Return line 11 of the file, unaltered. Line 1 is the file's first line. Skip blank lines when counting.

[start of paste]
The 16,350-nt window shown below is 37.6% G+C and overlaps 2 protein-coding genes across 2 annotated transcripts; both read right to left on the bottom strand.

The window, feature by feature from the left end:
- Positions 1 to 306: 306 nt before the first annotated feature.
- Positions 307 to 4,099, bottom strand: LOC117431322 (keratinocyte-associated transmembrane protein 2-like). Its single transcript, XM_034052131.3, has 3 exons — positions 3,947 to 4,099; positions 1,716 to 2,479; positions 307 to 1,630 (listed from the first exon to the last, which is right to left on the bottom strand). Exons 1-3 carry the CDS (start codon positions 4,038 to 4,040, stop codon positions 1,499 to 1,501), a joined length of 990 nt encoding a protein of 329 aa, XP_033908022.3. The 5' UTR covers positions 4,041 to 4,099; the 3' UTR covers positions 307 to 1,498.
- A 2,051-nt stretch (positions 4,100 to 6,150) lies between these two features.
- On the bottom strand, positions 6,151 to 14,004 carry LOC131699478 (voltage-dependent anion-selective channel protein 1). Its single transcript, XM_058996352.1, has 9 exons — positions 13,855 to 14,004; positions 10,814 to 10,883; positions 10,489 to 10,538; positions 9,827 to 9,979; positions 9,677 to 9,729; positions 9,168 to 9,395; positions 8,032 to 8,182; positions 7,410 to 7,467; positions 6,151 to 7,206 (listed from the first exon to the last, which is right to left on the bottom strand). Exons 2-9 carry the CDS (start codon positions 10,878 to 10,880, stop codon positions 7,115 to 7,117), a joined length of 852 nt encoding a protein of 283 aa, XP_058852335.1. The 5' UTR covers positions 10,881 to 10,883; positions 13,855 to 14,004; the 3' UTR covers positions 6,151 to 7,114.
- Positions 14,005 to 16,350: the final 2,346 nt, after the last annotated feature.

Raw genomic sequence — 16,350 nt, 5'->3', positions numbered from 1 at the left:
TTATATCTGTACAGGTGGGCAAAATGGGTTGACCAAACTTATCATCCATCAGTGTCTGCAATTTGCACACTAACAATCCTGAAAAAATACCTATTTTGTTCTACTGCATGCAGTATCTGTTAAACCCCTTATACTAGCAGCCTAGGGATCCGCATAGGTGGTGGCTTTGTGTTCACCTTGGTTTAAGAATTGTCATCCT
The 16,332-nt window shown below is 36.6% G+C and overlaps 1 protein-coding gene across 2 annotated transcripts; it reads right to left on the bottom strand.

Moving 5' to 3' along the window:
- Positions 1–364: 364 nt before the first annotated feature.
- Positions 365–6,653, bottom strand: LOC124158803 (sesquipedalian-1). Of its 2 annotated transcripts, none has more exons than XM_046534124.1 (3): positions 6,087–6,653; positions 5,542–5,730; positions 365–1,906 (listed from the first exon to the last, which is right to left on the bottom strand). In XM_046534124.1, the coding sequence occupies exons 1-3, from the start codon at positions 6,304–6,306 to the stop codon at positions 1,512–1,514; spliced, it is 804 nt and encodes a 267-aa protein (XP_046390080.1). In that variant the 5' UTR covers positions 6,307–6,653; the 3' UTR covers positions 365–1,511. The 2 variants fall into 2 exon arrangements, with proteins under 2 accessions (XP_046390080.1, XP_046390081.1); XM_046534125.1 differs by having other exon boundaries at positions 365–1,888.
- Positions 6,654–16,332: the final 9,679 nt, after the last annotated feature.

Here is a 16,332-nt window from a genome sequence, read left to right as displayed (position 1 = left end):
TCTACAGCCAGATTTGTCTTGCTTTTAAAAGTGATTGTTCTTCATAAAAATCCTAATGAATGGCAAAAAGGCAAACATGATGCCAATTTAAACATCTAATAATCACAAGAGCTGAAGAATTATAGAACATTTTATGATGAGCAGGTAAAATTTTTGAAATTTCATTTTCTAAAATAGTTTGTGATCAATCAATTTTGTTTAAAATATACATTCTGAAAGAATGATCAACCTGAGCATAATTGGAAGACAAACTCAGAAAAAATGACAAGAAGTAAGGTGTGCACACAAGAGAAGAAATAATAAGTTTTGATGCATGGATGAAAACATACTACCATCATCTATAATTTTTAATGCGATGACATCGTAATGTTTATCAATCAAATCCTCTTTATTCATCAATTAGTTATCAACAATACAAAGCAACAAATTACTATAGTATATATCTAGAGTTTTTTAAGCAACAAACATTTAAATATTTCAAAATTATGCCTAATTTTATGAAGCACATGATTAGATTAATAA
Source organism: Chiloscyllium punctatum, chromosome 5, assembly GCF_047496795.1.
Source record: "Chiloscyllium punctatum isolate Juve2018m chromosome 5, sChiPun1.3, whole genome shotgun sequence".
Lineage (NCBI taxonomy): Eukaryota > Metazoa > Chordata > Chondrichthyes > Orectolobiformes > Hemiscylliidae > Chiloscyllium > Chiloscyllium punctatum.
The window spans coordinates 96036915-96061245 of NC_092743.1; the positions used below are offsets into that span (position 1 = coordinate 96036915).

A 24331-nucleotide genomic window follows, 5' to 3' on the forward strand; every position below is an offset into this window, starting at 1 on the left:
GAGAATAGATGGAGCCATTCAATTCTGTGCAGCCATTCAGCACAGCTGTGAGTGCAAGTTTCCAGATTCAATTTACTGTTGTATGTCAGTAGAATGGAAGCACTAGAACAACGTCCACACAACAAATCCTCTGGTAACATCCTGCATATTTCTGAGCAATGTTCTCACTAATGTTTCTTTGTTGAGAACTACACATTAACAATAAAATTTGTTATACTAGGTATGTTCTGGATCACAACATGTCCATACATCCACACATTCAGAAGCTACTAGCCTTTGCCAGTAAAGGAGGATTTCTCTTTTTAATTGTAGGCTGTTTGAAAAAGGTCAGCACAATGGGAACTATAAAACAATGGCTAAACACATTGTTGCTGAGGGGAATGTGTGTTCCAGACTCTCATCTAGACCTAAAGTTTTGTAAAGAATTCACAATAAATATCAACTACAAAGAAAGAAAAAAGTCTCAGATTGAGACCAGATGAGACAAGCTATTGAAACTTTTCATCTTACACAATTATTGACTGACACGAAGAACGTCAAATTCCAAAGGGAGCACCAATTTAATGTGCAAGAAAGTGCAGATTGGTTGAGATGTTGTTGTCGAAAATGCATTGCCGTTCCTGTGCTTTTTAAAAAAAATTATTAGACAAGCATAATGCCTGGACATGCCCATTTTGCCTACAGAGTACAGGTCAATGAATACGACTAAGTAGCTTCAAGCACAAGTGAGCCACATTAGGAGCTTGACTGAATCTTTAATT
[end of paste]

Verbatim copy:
Moving 5' to 3' along the window: